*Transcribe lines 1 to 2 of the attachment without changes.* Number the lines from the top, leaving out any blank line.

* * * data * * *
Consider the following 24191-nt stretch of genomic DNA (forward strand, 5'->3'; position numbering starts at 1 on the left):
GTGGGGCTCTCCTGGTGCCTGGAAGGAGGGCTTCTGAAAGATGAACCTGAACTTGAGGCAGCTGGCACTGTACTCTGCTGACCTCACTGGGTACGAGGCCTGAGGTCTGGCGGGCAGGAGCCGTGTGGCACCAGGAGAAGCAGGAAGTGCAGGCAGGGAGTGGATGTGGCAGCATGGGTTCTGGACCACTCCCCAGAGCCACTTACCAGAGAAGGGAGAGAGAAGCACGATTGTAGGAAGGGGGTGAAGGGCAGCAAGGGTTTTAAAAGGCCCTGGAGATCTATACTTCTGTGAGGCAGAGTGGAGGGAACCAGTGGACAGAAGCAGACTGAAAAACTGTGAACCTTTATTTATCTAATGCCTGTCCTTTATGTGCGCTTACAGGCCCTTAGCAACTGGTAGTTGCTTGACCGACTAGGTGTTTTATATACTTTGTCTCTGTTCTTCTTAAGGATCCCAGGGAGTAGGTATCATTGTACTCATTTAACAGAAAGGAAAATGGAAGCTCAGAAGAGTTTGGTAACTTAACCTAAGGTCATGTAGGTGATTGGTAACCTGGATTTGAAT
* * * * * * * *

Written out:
Consider the following 24191-nt stretch of genomic DNA (forward strand, 5'->3'; position numbering starts at 1 on the left):
GTGGGGCTCTCCTGGTGCCTGGAAGGAGGGCTTCTGAAAGATGAACCTGAACTTGAGGCAGCTGGCACTGTACTCTGCTGACCTCACTGGGTACGAGGCCTGAGGTCTGGCGGGCAGGAGCCGTGTGGCACCAGGAGAAGCAGGAAGTGCAGGCAGGGAGTGGATGTGGCAGCATGGGTTCTGGACCACTCCCCAGAGCCACTTACCAGAGAAGGGAGAGAGAAGCACGATTGTAGGAAGGGGGTGAAGGGCAGCAAGGGTTTTAAAAGGCCCTGGAGATCTATACTTCTGTGAGGCAGAGTGGAGGGAACCAGTGGACAGAAGCAGACTGAAAAACTGTGAACCTTTATTTATCTAATGCCTGTCCTTTATGTGCGCTTACAGGCCCTTAGCAACTGGTAGTTGCTTGACCGACTAGGTGTTTTATATACTTTGTCTCTGTTCTTCTTAAGGATCCCAGGGAGTAGGTATCATTGTACTCATTTAACAGAAAGGAAAATGGAAGCTCAGAAGAGTTTGGTAACTTAACCTAAGGTCATGTAGGTGATTGGTAACCTGGATTTGAAT